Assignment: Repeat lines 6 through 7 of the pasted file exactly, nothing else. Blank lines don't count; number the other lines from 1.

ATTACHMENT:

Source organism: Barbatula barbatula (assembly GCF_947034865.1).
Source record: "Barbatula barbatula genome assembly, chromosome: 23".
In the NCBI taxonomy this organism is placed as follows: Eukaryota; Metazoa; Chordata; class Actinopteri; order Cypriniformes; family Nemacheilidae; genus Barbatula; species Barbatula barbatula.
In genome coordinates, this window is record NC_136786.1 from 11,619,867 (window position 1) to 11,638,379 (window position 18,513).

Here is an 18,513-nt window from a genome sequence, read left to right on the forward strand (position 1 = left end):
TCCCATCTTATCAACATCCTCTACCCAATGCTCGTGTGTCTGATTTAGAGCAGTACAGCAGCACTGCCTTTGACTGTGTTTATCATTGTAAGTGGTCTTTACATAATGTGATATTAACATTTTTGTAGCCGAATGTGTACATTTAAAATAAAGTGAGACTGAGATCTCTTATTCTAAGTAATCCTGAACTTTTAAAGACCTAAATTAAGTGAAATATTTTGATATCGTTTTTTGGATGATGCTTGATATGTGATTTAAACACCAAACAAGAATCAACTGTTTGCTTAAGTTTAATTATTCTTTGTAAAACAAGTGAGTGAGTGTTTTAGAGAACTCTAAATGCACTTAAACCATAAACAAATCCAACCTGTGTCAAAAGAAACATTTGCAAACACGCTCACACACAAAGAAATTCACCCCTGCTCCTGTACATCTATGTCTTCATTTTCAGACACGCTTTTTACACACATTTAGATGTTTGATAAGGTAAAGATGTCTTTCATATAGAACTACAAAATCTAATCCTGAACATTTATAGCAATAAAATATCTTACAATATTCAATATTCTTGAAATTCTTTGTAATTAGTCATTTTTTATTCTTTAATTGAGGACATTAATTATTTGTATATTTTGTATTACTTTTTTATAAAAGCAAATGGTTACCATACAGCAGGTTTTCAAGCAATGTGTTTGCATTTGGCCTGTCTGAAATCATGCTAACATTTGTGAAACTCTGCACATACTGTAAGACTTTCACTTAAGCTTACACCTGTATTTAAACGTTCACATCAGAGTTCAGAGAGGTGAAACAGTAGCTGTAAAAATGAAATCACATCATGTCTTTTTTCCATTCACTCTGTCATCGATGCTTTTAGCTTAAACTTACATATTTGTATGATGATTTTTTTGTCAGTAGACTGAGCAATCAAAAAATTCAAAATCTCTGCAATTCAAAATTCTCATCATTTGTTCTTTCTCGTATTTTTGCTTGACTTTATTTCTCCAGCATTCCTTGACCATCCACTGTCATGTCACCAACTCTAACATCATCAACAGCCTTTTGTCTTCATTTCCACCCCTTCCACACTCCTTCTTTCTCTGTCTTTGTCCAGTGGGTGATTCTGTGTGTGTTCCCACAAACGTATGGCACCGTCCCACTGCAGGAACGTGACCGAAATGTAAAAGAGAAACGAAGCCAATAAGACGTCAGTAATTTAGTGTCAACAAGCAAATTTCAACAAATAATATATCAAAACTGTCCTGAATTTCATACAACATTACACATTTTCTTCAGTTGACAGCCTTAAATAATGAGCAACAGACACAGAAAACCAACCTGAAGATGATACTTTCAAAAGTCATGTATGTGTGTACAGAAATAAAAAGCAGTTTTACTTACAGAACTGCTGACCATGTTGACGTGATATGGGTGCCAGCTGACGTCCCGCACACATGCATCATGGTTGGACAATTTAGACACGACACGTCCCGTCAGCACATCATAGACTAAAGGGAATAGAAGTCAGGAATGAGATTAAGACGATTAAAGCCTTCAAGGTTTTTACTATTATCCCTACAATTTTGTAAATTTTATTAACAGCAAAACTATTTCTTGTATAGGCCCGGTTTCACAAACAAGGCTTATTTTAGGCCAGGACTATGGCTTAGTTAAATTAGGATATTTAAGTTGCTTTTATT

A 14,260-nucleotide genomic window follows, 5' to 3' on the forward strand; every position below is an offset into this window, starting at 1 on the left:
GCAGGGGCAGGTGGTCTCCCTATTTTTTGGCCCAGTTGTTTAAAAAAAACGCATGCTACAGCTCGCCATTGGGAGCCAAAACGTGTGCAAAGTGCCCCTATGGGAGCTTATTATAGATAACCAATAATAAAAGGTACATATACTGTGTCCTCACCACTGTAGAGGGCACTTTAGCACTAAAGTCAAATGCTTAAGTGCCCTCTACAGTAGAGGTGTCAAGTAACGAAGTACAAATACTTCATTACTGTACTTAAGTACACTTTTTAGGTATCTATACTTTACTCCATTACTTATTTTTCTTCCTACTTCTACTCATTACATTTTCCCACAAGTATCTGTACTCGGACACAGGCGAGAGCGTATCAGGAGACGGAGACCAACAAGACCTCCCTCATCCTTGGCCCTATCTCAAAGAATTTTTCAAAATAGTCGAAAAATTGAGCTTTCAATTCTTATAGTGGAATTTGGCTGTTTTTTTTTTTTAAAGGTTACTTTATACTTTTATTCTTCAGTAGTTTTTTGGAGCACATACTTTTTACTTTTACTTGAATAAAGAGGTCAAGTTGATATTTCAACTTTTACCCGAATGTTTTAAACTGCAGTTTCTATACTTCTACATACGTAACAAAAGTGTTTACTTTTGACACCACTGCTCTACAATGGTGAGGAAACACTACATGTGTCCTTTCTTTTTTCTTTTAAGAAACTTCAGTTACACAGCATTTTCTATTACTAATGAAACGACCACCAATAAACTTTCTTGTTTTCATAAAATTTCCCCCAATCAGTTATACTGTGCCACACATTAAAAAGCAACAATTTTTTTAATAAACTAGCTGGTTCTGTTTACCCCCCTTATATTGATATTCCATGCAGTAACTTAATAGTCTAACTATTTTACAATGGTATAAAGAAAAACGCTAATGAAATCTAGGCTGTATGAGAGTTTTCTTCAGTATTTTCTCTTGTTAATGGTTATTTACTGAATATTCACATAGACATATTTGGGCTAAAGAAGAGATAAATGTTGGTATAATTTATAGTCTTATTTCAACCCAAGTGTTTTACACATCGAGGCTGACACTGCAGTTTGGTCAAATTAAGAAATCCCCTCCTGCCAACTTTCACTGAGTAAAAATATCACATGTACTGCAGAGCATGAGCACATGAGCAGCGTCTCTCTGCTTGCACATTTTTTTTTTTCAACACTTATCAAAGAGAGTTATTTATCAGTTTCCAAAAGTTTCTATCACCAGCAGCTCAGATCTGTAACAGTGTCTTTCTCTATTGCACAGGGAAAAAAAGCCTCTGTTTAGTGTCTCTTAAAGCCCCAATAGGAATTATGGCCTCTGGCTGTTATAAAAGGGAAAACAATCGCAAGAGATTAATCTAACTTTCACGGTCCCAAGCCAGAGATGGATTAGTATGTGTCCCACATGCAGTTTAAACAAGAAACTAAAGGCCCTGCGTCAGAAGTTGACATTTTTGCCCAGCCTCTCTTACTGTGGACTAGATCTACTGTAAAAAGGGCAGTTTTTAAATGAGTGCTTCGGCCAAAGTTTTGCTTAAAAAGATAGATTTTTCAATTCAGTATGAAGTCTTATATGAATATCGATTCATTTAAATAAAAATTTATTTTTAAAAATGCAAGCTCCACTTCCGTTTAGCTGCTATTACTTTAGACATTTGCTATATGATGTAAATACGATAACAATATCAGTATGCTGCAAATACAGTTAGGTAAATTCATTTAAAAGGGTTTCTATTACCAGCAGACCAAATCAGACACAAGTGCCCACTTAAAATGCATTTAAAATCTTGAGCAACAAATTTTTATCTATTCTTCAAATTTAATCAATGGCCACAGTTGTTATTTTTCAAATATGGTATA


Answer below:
TCCCATCTTATCAACATCCTCTACCCAATGCTCGTGTGTCTGATTTAGAGCAGTACAGCAGCACTGCCTTTGACTGTGTTTATCATTGTAAGTGGTCTTTACATAATGTGATATTAACATTTTTGTAGCCGAATGTGTACATTTAAAATAAAGTGAGACTGAGATCTCTTATTCTAAGTAATCCTGAACTTTTAAAGACCTAAATTAAGTGAAATATTTTGATATCGTTTTTTGGATGATGCTTGATATGTGATTTAAACACCAAACAAGAATCAACTGTTTGCTTAAGTTTAATTATTCTTTGTAAAACAAGTGAGTGAGTGTTTTAGAGAACTCTAAATGCACTTAAACCATAAACAAATCCAACCTGTGTCAAAAGAAACATTTGCAAACACGCTCACACACAAAGAAATTCACCCCTGCTCCTGTACATCTATGTCTTCATTTTCAGACACGCTTTTTACACACATTTAGATGTTTGATAAGGTAAAGATGTCTTTCATATAGAACTACAAAATCTAATCCTGAACATTTATAGCAATAAAATATCTTACAATATTCAATATTCTTGAAATTCTTTGTAATTAGTCATTTTTTATTCTTTAATTGAGGACATTAATTATTTGTATATTTTGTATTACTTTTTTATAAAAGCAAATGGTTACCATACAGCAGGTTTTCAAGCAATGTGTTTGCATTTGGCCTGTCTGAAATCATGCTAACATTTGTGAAACTCTGCACATACTGTAAGACTTTCACTTAAGCTTACACCTGTATTTAAACGTTCACATCAGAGTTCAGAGAGGTGAAACAGTAGCTGTAAAAATGAAATCACATCATGTCTTTTTTCCATTCACTCTGTCATCGATGCTTTTAGCTTAAACTTACATATTTGTATGATGATTTTTTTGTCAGTAGACTGAGCAATCAAAAAATTCAAAATCTCTGCAATTCAAAATTCTCATCATTTGTTCTTTCTCGTATTTTTGCTTGACTTTATTTCTCCAGCATTCCTTGACCATCCACTGTCATGTCACCAACTCTAACATCATCAACAGCCTTTTGTCTTCATTTCCACCCCTTCCACACTCCTTCTTTCTCTGTCTTTGTCCAGTGGGTGATTCTGTGTGTGTTCCCACAAACGTATGGCACCGTCCCACTGCAGGAACGTGACCGAAATGTAAAAGAGAAACGAAGCCAATAAGACGTCAGTAATTTAGTGTCAACAAGCAAATTTCAACAAATAATATATCAAAACTGTCCTGAATTTCATACAACATTACACATTTTCTTCAGTTGACAGCCTTAAATAATGAGCAACAGACACAGAAAACCAACCTGAAGATGATACTTTCAAAAGTCATGTATGTGTGTACAGAAATAAAAAGCAGTTTTACTTACAGAACTGCTGACCATGTTGACGTGATATGGGTGCCAGCTGACGTCCCGCACACATGCATCATGGTTGGACAATTTAGACACGACACGTCCCGTCAGCACATCATAGACTAAAGGGAATAGAAGTCAGGAATGAGATTAAGACGATTAAAGCCTTCAAGGTTTTTACTATTATCCCTACAATTTTGTAAATTTTATTAACAGCAAAACTATTTCTTGTATAGGCCCGGTTTCACAAACAAGGCTTATTTTAGGCCAGGACTATGGCTTAGTTAAATTAGGATATTTAAGTTGCTTTTATT

A 14,260-nucleotide genomic window follows, 5' to 3' on the forward strand; every position below is an offset into this window, starting at 1 on the left: